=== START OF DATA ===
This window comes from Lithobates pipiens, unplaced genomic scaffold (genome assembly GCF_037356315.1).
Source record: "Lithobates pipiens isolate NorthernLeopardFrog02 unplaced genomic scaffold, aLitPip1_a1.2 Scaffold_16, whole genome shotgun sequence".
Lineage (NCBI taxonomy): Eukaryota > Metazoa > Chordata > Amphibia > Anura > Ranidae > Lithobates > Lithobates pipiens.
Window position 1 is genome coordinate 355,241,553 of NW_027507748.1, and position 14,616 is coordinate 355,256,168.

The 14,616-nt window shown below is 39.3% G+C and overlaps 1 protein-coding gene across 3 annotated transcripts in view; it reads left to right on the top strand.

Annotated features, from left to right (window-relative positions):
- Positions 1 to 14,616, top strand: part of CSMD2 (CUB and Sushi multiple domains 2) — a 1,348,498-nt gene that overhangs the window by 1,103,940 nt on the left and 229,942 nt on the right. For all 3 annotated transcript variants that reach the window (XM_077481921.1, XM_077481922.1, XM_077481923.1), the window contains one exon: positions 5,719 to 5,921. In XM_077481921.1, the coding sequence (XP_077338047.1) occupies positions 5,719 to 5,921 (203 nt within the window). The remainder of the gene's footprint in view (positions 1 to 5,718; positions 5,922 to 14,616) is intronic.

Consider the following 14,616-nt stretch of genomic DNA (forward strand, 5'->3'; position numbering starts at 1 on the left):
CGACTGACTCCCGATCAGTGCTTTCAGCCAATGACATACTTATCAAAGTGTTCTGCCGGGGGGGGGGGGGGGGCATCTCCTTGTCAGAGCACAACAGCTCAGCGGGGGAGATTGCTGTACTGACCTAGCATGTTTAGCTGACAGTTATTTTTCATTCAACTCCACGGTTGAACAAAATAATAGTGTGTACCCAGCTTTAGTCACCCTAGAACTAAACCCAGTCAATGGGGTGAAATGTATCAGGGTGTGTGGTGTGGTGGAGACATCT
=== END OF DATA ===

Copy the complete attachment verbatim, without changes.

This window comes from Lithobates pipiens, unplaced genomic scaffold (genome assembly GCF_037356315.1).
Source record: "Lithobates pipiens isolate NorthernLeopardFrog02 unplaced genomic scaffold, aLitPip1_a1.2 Scaffold_16, whole genome shotgun sequence".
Lineage (NCBI taxonomy): Eukaryota > Metazoa > Chordata > Amphibia > Anura > Ranidae > Lithobates > Lithobates pipiens.
Window position 1 is genome coordinate 355,241,553 of NW_027507748.1, and position 14,616 is coordinate 355,256,168.

The 14,616-nt window shown below is 39.3% G+C and overlaps 1 protein-coding gene across 3 annotated transcripts in view; it reads left to right on the top strand.

Annotated features, from left to right (window-relative positions):
- Positions 1 to 14,616, top strand: part of CSMD2 (CUB and Sushi multiple domains 2) — a 1,348,498-nt gene that overhangs the window by 1,103,940 nt on the left and 229,942 nt on the right. For all 3 annotated transcript variants that reach the window (XM_077481921.1, XM_077481922.1, XM_077481923.1), the window contains one exon: positions 5,719 to 5,921. In XM_077481921.1, the coding sequence (XP_077338047.1) occupies positions 5,719 to 5,921 (203 nt within the window). The remainder of the gene's footprint in view (positions 1 to 5,718; positions 5,922 to 14,616) is intronic.

Consider the following 14,616-nt stretch of genomic DNA (forward strand, 5'->3'; position numbering starts at 1 on the left):
CGACTGACTCCCGATCAGTGCTTTCAGCCAATGACATACTTATCAAAGTGTTCTGCCGGGGGGGGGGGGGGGGCATCTCCTTGTCAGAGCACAACAGCTCAGCGGGGGAGATTGCTGTACTGACCTAGCATGTTTAGCTGACAGTTATTTTTCATTCAACTCCACGGTTGAACAAAATAATAGTGTGTACCCAGCTTTAGTCACCCTAGAACTAAACCCAGTCAATGGGGTGAAATGTATCAGGGTGTGTGGTGTGGTGGAGACATCT